Literary References: Examples and Commentary

Last month I discussed lawyers’ use of literary references and reported on references to 67 well-known authors in appellate briefs filed in local courts. This month I discuss some related topics and then offer some examples with my comments.

But first, a short digression. My reading about literary references in legal writing turned up little mention of biblical references. Is the Bible a legal source? After all, there’s a Bluebook rule for citing it: 15.8(c)(iii). More to the point, is the Bible a literary source? My informal polling of some lawyer friends and colleagues was inconclusive.

So, simply based on my own interest, I decided to do some limited research on lawyers’ use of biblical expressions—that don’t cite the Bible. I searched the Internet for “biblical expressions that people don’t realize are biblical,” and I found a list of 24 expressions1:

  • Bite the dust
  • Blind leading the blind
  • Drop in the bucket
  • Fall by the wayside
  • Feet of clay
  • Fight the good fight
  • Fly in the ointment
  • Gird your loins
  • Go the extra mile
  • Lamb to the slaughter
  • Land of milk and honey
  • Leopard cannot change his spots
  • Letter of the law
  • Move mountains
  • Nothing new under the sun
  • Pearls before swine
  • Powers that be
  • Rise and shine
  • Salt of the earth
  • Skin of your teeth
  • Suffer fools gladly
  • Wit’s end
  • Wolf in sheep’s clothing
  • Writing on the wall

I then searched for those expressions, filtered for briefs, and narrowed for the Texas Supreme Court, the Texas Court of Criminal Appeals, and Austin’s Third Court of Appeals. The resulting time period was 1994 to the present. The most commonly used expressions on the list, with the number of appearances in parentheses, were these:

  • letter of the law (118)
  • powers that be (25)
  • go the extra mile (15)
  • writing on the wall (14)
  • fall by the wayside (12)

Back to literature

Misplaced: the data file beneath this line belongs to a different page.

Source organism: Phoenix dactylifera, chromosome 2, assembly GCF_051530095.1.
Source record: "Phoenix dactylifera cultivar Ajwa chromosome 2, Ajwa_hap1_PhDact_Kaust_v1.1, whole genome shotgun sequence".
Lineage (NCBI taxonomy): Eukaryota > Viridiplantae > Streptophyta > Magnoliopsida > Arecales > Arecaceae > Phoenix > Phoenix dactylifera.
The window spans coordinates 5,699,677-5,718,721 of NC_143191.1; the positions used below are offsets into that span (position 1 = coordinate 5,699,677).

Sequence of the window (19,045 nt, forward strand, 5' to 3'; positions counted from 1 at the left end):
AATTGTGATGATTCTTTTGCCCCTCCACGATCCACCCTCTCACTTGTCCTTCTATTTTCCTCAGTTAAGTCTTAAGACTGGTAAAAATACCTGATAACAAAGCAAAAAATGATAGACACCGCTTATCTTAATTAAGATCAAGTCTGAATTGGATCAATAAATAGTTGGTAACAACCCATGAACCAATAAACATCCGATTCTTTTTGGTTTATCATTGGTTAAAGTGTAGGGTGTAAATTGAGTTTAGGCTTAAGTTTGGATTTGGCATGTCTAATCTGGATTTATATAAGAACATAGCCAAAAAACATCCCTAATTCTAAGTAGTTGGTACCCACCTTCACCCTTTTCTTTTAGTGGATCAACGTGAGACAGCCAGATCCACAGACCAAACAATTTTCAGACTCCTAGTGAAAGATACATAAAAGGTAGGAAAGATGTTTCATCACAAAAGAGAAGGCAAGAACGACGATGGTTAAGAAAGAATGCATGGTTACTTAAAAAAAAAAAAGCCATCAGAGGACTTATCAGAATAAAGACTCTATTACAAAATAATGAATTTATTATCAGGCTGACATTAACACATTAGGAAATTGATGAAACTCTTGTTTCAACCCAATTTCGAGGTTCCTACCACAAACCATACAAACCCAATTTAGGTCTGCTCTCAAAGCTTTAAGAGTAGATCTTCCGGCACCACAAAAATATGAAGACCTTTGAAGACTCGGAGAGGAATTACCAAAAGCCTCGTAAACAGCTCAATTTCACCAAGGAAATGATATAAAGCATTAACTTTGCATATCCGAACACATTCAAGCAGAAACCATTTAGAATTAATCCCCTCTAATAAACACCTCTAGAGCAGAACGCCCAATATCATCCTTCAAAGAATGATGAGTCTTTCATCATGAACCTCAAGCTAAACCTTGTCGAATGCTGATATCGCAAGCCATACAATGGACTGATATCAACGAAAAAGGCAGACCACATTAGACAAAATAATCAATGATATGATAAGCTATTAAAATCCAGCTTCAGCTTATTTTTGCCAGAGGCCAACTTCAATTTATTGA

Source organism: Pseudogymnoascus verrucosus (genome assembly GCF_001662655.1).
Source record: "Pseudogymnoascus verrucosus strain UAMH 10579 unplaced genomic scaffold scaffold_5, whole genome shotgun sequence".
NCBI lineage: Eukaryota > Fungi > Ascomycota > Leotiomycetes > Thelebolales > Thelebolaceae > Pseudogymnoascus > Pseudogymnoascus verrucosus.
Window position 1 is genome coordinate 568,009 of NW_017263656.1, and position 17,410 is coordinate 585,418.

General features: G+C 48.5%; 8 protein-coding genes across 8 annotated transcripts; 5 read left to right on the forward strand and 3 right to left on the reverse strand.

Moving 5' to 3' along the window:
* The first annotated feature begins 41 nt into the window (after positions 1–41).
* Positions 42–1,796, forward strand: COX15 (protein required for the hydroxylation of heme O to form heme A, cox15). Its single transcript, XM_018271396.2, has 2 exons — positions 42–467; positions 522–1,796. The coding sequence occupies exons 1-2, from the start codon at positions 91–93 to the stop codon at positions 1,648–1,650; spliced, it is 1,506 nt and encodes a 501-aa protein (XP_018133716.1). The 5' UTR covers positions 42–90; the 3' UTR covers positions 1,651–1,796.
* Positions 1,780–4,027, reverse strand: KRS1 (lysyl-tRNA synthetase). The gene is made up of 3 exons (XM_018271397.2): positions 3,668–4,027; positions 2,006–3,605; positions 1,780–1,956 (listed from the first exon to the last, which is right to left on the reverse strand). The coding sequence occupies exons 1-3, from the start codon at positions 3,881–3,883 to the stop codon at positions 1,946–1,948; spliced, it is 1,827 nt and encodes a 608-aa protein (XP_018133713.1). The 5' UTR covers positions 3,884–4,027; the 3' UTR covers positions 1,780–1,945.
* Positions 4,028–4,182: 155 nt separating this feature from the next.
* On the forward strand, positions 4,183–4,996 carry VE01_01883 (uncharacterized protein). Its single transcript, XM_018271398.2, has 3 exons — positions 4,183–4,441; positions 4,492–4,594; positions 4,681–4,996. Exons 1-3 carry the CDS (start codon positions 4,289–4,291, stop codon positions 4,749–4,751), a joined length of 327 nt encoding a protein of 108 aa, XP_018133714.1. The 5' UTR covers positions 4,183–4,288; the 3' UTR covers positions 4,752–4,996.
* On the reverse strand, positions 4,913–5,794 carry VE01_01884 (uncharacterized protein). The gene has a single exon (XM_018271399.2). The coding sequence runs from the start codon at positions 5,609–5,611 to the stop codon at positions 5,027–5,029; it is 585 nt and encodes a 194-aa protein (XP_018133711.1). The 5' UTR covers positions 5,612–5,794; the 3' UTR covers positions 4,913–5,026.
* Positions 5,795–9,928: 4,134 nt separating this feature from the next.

Continuing my research on literary references in appellate briefs, I searched for the most commonly named literary characters. I relied on a list of 22 well-known literary characters and a few objects, such as the scarlet letter, that I’d found in several Internet searches:

  • Alice in Wonderland
  • Big Brother
  • Candide
  • Captain Ahab
  • Count of Monte Cristo
  • Frankenstein
  • Grinch
  • Hamlet
  • Harry Potter
  • Huck! Finn
  • King Lear
  • MacBeth
  • Moby Dick
  • Romeo and Juliet
  • Scarlet letter
  • Scrooge
  • Sherlock Holmes
  • Shylock
  • Three Musketeers
  • Tom Sawyer
  • White whale
  • Wizard of Oz

I ran the same type of search previously described. Here are the most frequently mentioned literary characters:

  • Alice in Wonderland (51)
  • Frankenstein (34)
  • Hamlet (30)
  • The Wizard of Oz (17)
  • Sherlock Holmes (15)

My recommendations

Given the thousands of briefs filed over the time period I searched, my results show that most briefs don’t include literary references at all—and that’s fine with me.

I advise using literary references sparingly for the reasons stated in previous columns: they aren’t legal authority, though they’re occasionally used that way; they can smack of arrogance or showing off—never a good way to score points with a judge; and literary references bring with them the time, place, and circumstances of the original source—and that’s not always great. Some examples:

One brief from 1996 referred to Lohengrin, who I learned was “a character in German Arthurian legend.”2 So no, not the Arthurian legend I had a basic familiarity with from a high-school production of Camelot. No. The German Arthurian legend. Sorry, but for me, that’s too obscure to include in a brief.

Another brief referred to The Merchant of Venice character Shylock and unflatteringly compared the opponent to Shylock: “[Opponent], upset that [Client] claimed he had no cash, became enraged and decided to take a pound of flesh…. [Opponent] was greedy—but even more greedy than Shylock; [Opponent] not only stole [Client’s] money and valuables, but took a pound of flesh also.” Setting aside the overblown tone and the personal attacks, there are the antisemitic overtones of using the character Shylock in this way. No.

Here’s a lighthearted example: Supreme Court Justice Elena Kagan received widespread attention and praise for recently citing a comic book in an opinion: “What we can decide, we can undecide. But stare decisis teaches that we should exercise that authority sparingly. Cf. S. Lee and S. Ditko, Amazing Fantasy No. 15: ‘Spider-Man,’ p. 13 (1962) (‘[I]n this world, with great power there must also come—great responsibility’).”

Stan Lee? Spiderman? That’s interesting and, to some readers, fun. Yet I hesitate to commend it. When you’re a Supreme Court Justice, cite what you want. Until then, use literary references sparingly if at all.


1. One useful site: